4. Go back to each step and set a date that you think is reasonable for completing  that step. This holds you accountable for your actions and keeps you focused.
  5. Write down your goals where you’ll see them daily. Get creative! This ensures you’re thinking of your goals each day and will encourage you to act!
  6. Choose a reward for completing each goal. How will you celebrate? It doesn’t have to be a material reward, you can get your a manicure or have a date night, for example. This might seem silly, but it’s a really important part of the process. Josie has kindly explained the science behind using rewards:

The brain loves rewards. It loves to feel like it’s getting somewhere. So, when we reward ourselves for small actions, we are sending positive brain chemicals around our bodies. The more we do this, the more we create these positive chemicals which encourage us to do more of the things that keep us safe and well. The more we do this we are creating positive reinforcement. So the more positive actions we take, the greater success we will have. This will keep you focused, motivated and feeling good!

In Conclusion 

When you have lots running around your head you can get into a negative cycle of overthinking. Having a busy brain can affect both your physical and mental health! Getting your ideas down on paper will help you to stop worrying about everything.

Then you can work around your strengths and create a positive mindset for goal setting. When you consider your priorities you can create meaningful goals, which can be broken into small, manageable steps. Finally, by rewarding wins, you create a positive cycle which leads to more and more success. Now go and create your awesome goals for 2019, without feeling overwhelmed!

The Goal Creator 

Yay – you’ve found the link to Josie’s FREE Goal Creator training, that’s brand new for 2019! Whether you’ve read all my tips or skimmed your way here; It’s a win!

The Goal Creator workbook and video will help you get clarity of mind by getting things down on paper. You’ll be able to move forwards and take small actionable steps to stop overwhelm and lead you to success.

The Goal Creator Free workbook

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How to Cultivate A Grateful Life – A Beginners Guide

A smiling Indian lady with long black hair and brown eyes holds her hands together in front (and to the side) in a Namaste Greeting. She is wearing a green, red and orange top with stud earrings, a silver watch and an orange and white bangle. There are white, green and maroon half circles in the corners and the wording at the top says ‘How to cultivate a Grateful Life: A Beginners Guide’
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How to Cultivate A Grateful Life – A Beginners Guide – ‘I think of 3 positives at the end of each day and I’m thankful for my friends and family. This simple act has helped me grow as a parent during many tough times.’

How to Cultivate A Grateful Life – A Beginners Guide

In this step by step guide I’m going to show you how to grow from feeling mostly meh to predominantly pleased by lightening the load using these pointers. I’ll explain how my life as a parent with anxiety and chronic illnesses took me to the lowest lows of my life to being as well balanced and harmonious as a landscaped garden.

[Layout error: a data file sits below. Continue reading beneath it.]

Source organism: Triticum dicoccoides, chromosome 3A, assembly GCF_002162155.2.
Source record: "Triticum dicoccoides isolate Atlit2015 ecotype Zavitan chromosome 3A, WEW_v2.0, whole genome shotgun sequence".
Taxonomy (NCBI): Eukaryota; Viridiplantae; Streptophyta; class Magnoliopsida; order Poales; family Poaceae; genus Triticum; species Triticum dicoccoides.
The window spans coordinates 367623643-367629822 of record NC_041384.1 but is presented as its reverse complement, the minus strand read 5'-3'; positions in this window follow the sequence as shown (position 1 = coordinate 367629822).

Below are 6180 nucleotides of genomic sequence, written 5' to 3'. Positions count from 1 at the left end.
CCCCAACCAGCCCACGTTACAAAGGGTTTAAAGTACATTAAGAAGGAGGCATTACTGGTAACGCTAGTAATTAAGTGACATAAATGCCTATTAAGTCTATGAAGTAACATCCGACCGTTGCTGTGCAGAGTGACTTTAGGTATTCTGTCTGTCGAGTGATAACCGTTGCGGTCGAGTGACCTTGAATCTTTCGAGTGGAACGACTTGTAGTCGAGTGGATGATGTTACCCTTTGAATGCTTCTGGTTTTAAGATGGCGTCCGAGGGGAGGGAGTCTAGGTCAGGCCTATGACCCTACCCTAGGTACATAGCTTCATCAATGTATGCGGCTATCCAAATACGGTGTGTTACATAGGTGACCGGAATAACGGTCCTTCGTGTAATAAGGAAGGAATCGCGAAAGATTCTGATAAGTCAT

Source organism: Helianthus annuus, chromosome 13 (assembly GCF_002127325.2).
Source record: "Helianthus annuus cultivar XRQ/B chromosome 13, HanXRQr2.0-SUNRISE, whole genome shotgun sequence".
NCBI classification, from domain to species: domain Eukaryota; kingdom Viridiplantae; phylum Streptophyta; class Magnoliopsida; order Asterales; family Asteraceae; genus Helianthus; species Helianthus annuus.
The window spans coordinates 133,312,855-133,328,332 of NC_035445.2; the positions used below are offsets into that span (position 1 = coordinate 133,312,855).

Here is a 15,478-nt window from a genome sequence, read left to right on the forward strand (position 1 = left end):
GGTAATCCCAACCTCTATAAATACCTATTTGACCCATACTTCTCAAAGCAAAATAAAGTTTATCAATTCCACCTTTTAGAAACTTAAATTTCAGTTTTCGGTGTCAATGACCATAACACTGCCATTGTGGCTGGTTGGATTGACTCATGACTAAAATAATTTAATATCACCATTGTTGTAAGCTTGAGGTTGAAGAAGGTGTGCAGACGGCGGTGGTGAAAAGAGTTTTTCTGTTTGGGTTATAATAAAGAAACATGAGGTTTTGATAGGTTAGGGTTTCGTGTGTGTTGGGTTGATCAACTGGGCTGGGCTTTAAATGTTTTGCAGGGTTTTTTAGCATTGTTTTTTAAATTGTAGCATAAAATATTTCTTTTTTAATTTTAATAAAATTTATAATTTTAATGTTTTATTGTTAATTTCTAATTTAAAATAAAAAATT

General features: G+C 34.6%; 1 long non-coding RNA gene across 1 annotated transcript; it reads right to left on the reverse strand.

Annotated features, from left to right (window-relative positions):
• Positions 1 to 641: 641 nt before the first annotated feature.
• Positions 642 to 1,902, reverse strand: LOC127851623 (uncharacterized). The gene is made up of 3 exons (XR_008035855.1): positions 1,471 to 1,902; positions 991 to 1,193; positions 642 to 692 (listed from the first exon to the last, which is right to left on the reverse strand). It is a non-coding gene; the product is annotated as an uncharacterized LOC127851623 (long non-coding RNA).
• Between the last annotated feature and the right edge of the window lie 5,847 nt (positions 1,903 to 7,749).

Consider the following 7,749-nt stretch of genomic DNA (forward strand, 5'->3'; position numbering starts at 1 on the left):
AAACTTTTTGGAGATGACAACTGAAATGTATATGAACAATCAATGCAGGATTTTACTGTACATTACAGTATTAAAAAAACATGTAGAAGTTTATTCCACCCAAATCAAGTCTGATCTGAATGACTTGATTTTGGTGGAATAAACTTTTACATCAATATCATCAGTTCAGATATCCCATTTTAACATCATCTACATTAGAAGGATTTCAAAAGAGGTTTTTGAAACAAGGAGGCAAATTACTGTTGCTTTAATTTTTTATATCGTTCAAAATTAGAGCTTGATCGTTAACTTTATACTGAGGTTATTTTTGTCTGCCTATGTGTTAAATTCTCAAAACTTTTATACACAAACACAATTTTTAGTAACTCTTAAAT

When I recognised that I was dragging my family down with me when I’d get grouchy with my boys or snap at my husband because I couldn’t cope, I knew I had to change. I had to find a way to climb out from the undergrowth for them and it was as simple as making 1 or 2 small changes first! This guide covers the 10 steps it took for me to live gratefully.

When the Light Dimmed and I Couldn’t Breathe

I struggled with my mental health on and off for years after Youngest was born. I had post-natal depression and suffered from panic attacks for months after nearly losing him many times in his first 48 hours. The first time we left the hospital for some fresh air, once he’d stabilised, I couldn’t breathe properly as soon as we stepped out of the hospital door.

After being checked out by doctors, I was told it was a panic attack. It happened again, each time I left him in the NICU and continued once we were home, especially as he was rushed back into hospital for a 5 day stay a few weeks later. I’d panic if he didn’t snuffle when sleeping and even had a GP tell me that he didn’t know what I wanted him to say.

I just needed to be told he was okay, which he was that day but not every day. All this went on in the same 12 months that I lost my Grandpa and Father In Law as well as four other family members and friends that died too young. Joel and I had to find our way through all of this heartbreak, which was a massive strain, and I needed my voice to be heard!

Finding the Air and The Space I Needed to Grow

I was in very a bad way when my GP listened and I was counselling sessions which had a positive impact. My counsellor guided me towards the air holes when everything was suffocating me. Joel held on tight to my hand and I had a 2 year old to think about as well as a baby so I fought hard and together we found the light we needed in our lives again.

Making these big changes led the way but it was little changes that were key to me being purposefully grateful for my family, my remarkable husband who gave me space when I needed it even whilst he was dealing with his own grief. I had 2 beautiful and healthy children (Youngest was given the all clear aged 1) )to be thankful for.